Berlin and Brussels clashed over Germany’s green energy law on Thursday (3 July), with Chancellor Angela Merkel reacting angrily to suggestions from Europe’s competition chief that Germany had not done enough to comply with European rules.
A ruling from the EU’s highest court on Tuesday (1 July) raised hopes in Germany that its revamped renewables legislation – which aims in part to shelter heavy industry from the cost of funding green energy – was already in line with EU law.
But EU Competition Commissioner Joaquín Almunia said that was not the case, because imported energy would not be treated in the same way as domestically-produced fuel.
“Imported electricity cannot be given discriminatory treatment,” Almunia told reporters. “We need to find with the German authorities a good way to eliminate our concerns.”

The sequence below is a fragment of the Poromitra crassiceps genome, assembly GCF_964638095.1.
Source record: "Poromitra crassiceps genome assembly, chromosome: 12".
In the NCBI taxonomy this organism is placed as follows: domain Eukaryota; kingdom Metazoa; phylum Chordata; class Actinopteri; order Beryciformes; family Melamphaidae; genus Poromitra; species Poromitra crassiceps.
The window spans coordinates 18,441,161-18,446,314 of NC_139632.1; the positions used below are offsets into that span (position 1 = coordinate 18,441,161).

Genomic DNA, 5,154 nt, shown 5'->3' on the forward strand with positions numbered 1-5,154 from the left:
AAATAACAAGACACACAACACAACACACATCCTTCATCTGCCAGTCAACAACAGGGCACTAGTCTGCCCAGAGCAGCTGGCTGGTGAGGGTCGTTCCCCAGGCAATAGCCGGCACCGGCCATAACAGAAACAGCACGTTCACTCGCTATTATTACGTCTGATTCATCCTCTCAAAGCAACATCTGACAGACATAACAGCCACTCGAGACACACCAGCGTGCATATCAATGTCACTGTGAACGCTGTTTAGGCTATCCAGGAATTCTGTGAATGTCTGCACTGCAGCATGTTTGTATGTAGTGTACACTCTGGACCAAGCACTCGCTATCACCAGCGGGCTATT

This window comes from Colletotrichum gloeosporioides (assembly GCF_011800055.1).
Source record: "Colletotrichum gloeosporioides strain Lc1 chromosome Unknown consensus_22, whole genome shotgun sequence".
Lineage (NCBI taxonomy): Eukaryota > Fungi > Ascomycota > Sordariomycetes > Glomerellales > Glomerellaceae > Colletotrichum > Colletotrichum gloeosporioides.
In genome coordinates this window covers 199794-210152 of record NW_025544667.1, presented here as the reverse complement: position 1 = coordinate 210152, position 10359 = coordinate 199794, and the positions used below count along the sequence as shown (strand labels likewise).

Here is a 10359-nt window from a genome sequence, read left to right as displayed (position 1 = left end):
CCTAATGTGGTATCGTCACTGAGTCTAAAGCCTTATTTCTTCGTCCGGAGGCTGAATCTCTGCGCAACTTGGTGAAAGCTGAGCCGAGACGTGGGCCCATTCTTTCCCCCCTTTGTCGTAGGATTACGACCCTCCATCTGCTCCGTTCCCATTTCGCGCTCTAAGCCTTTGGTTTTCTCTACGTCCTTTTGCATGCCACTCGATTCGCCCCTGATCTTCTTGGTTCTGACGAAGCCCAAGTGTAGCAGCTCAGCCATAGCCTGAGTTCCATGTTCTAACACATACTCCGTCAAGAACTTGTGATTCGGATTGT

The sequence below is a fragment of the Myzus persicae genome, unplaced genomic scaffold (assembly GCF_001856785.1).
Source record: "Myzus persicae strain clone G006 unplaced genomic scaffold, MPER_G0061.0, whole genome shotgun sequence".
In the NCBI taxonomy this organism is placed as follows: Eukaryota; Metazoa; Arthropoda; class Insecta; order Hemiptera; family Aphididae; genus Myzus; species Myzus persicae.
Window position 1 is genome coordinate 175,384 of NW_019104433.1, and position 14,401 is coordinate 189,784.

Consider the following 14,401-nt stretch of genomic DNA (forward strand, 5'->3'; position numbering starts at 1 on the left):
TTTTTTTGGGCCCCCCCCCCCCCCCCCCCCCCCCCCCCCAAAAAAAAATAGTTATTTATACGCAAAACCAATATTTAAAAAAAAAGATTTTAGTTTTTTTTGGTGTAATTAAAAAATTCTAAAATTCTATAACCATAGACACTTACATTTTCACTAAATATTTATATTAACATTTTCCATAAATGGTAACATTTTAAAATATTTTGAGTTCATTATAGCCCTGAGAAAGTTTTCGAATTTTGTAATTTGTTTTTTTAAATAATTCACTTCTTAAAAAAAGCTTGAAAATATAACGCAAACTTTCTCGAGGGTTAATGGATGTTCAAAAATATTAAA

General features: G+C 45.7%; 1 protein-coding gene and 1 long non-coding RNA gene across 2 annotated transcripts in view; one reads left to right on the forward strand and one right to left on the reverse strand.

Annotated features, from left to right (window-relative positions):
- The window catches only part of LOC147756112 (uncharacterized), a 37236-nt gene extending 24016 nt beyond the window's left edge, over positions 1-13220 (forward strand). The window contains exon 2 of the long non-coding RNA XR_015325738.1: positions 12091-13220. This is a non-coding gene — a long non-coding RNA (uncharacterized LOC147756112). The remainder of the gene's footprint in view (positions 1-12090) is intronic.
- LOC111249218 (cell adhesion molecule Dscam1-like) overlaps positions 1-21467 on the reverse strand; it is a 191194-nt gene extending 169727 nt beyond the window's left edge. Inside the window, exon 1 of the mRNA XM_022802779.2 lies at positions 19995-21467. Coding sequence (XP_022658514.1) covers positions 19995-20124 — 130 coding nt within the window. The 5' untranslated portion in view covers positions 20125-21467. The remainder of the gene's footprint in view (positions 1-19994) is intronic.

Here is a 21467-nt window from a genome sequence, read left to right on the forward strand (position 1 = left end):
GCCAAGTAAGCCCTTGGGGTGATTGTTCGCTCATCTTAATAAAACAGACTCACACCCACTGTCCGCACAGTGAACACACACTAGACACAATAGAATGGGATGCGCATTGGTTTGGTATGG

Merkel hit back, saying the Commission had created a degree of insecurity, which she would fight “with all [her] power”.
The Commission should show understanding of Germany’s difficulties as it seeks to reform a 15-year-old subsidy system and bring it more into line with markets, she told a meeting of her Christian Democrat party’s economy committee in Berlin.
The European Commission, the EU executive, announced late last year it was launching a full investigation of Germany’s renewables law.
That inquiry is likely to be lengthy and Almunia said he had not ruled out that German industry would have to pay back subsidies it received under the old regime, although he did not give any figures.
Finding a solution to the Commission’s problems with the revised German green energy law should be quicker.
Almunia said it was possible that could be achieved before the Commission’s summer break, which begins on Aug. 1, but he added: “It’s not in my hands.”
Source: EurActiv, 2014